I am a sucker for Dahi Vada. Irrespective of whether it is made the South Indian way or in the North Indian style, I love the dish to bits. Today, I am going to share with you all the way we make Dahi Vada at home.
What is Dahi Vada, exactly?
Lentils soaked and ground into a smooth batter, flavoured with chillies and ginger, then deep-fried and soaked in curd – that’s dahi vada for you. When made right, it’s a beauty of a dish. Crisp on the outside and soft on the inside, the fried lentil batter soaks in the flavours of the curd and the end result is absolutely delectable. I definitely can’t resist the lure! 🙂
There’s the South Indian version of dahi vada (called Thayir Vadai) where the curd is tempered with mustard and curry leaves, sometimes with a green chilli-coconut paste mixed in. The North Indian version is more like a chaat, with sweetened curd, topped with sweet and spicy chutneys, sev or boondi, and roasted cumin powder. The latter – also called Dahi Bhalla Chaat – often stars in Holi parties in North India. It is this North Indian version of dahi vada that we are going to talk about today. I will share the recipe for the South Indian thayir vadai shortly, too.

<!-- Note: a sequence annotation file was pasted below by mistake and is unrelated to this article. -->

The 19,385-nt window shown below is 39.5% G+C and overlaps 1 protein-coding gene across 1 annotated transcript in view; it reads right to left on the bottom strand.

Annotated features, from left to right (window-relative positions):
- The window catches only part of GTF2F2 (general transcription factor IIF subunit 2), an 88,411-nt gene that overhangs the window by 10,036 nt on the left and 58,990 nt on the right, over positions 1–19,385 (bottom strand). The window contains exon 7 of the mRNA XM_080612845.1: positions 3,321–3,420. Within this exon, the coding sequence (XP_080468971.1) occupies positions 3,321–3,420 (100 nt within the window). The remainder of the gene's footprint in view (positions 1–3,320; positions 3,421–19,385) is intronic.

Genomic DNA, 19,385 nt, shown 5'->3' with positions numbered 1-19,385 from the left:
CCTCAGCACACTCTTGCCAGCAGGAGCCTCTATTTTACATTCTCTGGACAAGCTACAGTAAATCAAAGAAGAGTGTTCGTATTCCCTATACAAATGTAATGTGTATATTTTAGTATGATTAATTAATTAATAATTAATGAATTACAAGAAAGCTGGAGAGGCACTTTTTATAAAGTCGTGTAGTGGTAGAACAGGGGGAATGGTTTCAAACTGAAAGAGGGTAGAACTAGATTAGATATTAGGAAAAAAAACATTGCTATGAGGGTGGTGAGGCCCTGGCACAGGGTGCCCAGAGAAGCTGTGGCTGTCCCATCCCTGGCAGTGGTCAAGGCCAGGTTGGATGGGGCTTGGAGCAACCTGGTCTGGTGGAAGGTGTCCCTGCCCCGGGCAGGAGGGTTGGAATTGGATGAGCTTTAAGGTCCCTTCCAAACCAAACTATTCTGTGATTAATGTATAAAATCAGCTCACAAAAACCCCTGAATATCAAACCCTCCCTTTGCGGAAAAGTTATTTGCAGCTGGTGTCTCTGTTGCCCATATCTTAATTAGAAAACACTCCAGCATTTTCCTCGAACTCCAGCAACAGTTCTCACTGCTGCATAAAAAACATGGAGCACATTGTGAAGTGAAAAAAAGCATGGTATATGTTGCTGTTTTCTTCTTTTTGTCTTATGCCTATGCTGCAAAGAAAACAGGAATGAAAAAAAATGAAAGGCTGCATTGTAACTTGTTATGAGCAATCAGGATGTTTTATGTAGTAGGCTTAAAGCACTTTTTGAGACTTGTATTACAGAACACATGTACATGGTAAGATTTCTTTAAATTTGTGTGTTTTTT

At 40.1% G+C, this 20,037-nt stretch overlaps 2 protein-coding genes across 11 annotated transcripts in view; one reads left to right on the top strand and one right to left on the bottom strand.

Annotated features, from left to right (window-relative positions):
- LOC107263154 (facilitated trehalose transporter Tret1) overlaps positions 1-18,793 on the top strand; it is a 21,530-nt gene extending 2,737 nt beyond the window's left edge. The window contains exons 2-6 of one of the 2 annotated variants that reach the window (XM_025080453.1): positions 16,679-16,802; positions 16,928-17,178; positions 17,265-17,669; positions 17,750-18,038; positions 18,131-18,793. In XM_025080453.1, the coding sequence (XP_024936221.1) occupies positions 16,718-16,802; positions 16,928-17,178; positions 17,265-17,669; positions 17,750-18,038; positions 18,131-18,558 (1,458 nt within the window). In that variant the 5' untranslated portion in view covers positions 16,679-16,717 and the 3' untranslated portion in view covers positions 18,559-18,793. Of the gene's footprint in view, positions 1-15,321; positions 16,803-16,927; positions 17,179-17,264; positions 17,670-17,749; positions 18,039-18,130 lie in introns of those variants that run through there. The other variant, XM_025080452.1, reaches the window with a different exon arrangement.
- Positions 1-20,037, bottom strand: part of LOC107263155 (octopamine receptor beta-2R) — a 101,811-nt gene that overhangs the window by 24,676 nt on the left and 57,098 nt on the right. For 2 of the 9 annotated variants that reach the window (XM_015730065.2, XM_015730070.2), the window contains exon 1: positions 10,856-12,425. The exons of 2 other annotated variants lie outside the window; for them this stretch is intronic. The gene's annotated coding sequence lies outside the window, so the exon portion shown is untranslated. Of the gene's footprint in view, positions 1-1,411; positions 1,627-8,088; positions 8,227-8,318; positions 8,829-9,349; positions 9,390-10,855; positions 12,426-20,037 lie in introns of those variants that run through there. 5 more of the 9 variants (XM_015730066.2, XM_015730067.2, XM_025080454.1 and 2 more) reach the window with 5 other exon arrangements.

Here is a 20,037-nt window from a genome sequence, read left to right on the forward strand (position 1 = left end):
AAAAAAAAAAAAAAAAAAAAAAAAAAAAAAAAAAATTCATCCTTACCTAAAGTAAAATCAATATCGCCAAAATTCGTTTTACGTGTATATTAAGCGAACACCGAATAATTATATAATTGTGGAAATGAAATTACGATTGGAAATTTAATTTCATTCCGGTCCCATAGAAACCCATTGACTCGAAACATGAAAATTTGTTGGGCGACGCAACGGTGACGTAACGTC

This recipe is completely vegetarian, but not vegan (plant-based) because of the use of curd. It is, however, completely gluten-free.
How to make Dahi Vada or Dahi Bhalla Chaat
The making of perfect Dahi Vada is not very difficult, but it might take some practice. I have listed out some techniques which have helped me achieve great results. Please read the entire post carefully before attempting to make the dish.